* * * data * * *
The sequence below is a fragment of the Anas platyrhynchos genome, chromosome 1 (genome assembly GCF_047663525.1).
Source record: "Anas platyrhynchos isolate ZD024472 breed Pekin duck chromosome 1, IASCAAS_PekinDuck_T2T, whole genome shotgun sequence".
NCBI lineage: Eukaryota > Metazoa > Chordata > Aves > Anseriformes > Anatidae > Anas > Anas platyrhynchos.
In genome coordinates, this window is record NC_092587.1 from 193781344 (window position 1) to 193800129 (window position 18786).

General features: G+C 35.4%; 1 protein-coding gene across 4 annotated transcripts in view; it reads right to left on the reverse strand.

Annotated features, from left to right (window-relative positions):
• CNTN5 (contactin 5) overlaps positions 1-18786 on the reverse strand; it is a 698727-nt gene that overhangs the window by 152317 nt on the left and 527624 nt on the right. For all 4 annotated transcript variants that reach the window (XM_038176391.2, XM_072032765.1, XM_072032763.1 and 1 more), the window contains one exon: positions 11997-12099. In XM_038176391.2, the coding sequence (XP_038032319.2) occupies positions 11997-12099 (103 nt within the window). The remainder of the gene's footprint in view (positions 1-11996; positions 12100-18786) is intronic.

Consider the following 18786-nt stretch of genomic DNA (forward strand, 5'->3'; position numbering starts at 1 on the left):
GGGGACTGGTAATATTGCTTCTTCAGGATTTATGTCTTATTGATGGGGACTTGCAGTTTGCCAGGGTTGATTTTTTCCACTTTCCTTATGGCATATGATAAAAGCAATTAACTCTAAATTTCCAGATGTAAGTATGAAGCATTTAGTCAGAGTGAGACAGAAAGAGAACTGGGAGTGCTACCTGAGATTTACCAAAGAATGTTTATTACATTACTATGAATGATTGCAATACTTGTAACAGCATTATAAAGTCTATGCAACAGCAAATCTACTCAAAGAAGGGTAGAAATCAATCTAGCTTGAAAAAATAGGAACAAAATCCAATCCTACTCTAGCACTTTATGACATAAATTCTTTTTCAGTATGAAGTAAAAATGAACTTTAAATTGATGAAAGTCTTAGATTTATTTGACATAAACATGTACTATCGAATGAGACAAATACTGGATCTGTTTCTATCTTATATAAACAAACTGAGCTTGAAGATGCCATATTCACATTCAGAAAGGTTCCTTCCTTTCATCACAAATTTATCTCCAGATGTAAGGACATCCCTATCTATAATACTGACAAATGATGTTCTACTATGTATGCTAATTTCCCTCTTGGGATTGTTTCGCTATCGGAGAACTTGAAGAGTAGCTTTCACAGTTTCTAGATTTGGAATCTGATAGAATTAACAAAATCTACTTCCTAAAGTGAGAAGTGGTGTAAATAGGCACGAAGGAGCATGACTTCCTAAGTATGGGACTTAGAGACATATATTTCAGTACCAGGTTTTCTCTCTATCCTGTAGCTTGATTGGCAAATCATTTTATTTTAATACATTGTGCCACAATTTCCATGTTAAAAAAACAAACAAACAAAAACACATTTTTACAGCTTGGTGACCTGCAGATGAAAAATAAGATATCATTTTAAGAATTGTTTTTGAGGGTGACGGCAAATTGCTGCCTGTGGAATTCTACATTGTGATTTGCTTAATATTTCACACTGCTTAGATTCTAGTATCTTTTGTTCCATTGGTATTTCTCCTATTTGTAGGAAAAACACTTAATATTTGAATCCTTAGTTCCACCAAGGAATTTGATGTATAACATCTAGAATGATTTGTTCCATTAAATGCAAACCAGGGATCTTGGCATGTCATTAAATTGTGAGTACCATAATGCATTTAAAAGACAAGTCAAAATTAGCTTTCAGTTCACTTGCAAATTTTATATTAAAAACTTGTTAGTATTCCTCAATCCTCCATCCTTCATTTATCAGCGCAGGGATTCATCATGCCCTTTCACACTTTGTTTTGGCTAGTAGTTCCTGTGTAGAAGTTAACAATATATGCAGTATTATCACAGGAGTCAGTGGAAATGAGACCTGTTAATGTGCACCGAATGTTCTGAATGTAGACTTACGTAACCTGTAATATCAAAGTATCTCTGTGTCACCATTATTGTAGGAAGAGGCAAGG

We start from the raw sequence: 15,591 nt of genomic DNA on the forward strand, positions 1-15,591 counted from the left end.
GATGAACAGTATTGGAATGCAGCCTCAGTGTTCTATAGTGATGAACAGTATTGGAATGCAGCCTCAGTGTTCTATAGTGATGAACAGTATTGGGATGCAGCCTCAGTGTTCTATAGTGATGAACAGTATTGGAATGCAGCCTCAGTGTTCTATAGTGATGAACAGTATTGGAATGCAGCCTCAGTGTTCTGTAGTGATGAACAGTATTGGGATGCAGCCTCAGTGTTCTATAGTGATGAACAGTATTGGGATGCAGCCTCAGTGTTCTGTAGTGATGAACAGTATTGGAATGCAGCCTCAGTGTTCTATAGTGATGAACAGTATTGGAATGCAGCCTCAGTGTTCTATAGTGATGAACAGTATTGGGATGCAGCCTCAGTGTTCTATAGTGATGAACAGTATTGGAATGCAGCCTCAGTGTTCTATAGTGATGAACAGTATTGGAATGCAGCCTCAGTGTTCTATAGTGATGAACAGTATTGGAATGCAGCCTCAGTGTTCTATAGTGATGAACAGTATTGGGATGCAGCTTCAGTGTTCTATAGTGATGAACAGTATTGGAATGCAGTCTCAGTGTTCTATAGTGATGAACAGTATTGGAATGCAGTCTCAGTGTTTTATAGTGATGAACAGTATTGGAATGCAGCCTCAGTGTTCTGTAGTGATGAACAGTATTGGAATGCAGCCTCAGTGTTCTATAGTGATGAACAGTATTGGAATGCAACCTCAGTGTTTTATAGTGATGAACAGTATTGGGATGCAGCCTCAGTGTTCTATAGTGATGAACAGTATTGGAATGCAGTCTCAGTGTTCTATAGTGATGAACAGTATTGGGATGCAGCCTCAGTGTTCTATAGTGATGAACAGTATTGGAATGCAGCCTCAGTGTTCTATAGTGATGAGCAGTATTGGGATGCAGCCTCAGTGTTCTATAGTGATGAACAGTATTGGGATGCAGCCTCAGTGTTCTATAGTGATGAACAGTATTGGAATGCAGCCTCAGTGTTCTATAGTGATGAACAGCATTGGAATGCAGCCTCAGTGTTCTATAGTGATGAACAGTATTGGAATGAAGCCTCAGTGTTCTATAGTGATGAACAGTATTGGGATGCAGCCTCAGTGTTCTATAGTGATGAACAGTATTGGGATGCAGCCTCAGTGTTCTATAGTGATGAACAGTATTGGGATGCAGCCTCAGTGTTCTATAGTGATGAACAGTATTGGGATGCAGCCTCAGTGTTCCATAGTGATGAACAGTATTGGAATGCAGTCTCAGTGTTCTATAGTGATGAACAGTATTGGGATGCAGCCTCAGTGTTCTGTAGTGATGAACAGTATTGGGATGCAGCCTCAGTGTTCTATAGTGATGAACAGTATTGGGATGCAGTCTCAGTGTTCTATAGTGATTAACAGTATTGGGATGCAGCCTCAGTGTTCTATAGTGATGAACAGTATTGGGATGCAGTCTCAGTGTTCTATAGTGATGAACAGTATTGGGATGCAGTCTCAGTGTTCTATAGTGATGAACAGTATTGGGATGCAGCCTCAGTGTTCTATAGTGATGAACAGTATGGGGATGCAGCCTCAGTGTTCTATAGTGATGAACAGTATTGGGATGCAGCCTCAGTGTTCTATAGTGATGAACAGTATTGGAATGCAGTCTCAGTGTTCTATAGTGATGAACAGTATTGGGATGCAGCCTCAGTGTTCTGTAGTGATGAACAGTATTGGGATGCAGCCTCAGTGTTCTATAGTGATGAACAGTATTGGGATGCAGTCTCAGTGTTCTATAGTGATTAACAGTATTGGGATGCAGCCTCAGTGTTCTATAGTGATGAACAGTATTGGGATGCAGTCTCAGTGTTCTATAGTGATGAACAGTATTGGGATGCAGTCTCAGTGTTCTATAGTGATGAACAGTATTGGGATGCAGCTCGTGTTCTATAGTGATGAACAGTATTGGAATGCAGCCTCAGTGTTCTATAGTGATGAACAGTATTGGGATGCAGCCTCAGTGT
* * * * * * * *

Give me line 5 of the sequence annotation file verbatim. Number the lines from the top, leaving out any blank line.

General features: G+C 35.4%; 1 protein-coding gene across 4 annotated transcripts in view; it reads right to left on the reverse strand.